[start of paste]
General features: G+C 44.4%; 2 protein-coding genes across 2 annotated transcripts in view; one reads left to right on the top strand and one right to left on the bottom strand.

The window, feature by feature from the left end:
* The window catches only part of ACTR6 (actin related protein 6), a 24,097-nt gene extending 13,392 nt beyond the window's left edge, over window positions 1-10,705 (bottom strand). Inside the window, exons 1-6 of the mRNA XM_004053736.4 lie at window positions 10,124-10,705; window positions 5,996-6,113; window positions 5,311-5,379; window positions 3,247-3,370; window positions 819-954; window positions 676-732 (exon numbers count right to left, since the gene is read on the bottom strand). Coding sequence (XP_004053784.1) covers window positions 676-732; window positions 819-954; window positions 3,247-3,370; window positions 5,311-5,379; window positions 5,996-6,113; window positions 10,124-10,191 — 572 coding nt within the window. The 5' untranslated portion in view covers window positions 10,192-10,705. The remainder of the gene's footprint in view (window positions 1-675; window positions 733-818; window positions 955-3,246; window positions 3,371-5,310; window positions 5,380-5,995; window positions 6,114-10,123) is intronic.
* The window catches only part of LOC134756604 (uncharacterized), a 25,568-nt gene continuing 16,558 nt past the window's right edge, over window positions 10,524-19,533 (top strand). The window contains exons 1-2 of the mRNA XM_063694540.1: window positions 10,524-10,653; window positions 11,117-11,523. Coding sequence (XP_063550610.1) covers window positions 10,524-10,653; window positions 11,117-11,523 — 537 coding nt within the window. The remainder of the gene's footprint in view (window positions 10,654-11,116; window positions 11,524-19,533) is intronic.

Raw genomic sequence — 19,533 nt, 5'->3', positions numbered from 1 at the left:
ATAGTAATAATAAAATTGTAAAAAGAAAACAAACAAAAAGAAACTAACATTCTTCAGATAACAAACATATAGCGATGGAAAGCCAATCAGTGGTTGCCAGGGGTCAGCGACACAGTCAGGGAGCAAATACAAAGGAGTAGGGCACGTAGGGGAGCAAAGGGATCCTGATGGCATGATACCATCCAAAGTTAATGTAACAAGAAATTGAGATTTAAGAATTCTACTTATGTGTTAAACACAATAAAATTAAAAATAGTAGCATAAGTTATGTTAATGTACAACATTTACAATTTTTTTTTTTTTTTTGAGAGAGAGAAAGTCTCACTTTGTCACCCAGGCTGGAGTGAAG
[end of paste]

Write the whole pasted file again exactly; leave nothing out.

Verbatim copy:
General features: G+C 44.4%; 2 protein-coding genes across 2 annotated transcripts in view; one reads left to right on the top strand and one right to left on the bottom strand.

The window, feature by feature from the left end:
* The window catches only part of ACTR6 (actin related protein 6), a 24,097-nt gene extending 13,392 nt beyond the window's left edge, over window positions 1-10,705 (bottom strand). Inside the window, exons 1-6 of the mRNA XM_004053736.4 lie at window positions 10,124-10,705; window positions 5,996-6,113; window positions 5,311-5,379; window positions 3,247-3,370; window positions 819-954; window positions 676-732 (exon numbers count right to left, since the gene is read on the bottom strand). Coding sequence (XP_004053784.1) covers window positions 676-732; window positions 819-954; window positions 3,247-3,370; window positions 5,311-5,379; window positions 5,996-6,113; window positions 10,124-10,191 — 572 coding nt within the window. The 5' untranslated portion in view covers window positions 10,192-10,705. The remainder of the gene's footprint in view (window positions 1-675; window positions 733-818; window positions 955-3,246; window positions 3,371-5,310; window positions 5,380-5,995; window positions 6,114-10,123) is intronic.
* The window catches only part of LOC134756604 (uncharacterized), a 25,568-nt gene continuing 16,558 nt past the window's right edge, over window positions 10,524-19,533 (top strand). The window contains exons 1-2 of the mRNA XM_063694540.1: window positions 10,524-10,653; window positions 11,117-11,523. Coding sequence (XP_063550610.1) covers window positions 10,524-10,653; window positions 11,117-11,523 — 537 coding nt within the window. The remainder of the gene's footprint in view (window positions 10,654-11,116; window positions 11,524-19,533) is intronic.

Raw genomic sequence — 19,533 nt, 5'->3', positions numbered from 1 at the left:
ATAGTAATAATAAAATTGTAAAAAGAAAACAAACAAAAAGAAACTAACATTCTTCAGATAACAAACATATAGCGATGGAAAGCCAATCAGTGGTTGCCAGGGGTCAGCGACACAGTCAGGGAGCAAATACAAAGGAGTAGGGCACGTAGGGGAGCAAAGGGATCCTGATGGCATGATACCATCCAAAGTTAATGTAACAAGAAATTGAGATTTAAGAATTCTACTTATGTGTTAAACACAATAAAATTAAAAATAGTAGCATAAGTTATGTTAATGTACAACATTTACAATTTTTTTTTTTTTTTTGAGAGAGAGAAAGTCTCACTTTGTCACCCAGGCTGGAGTGAAG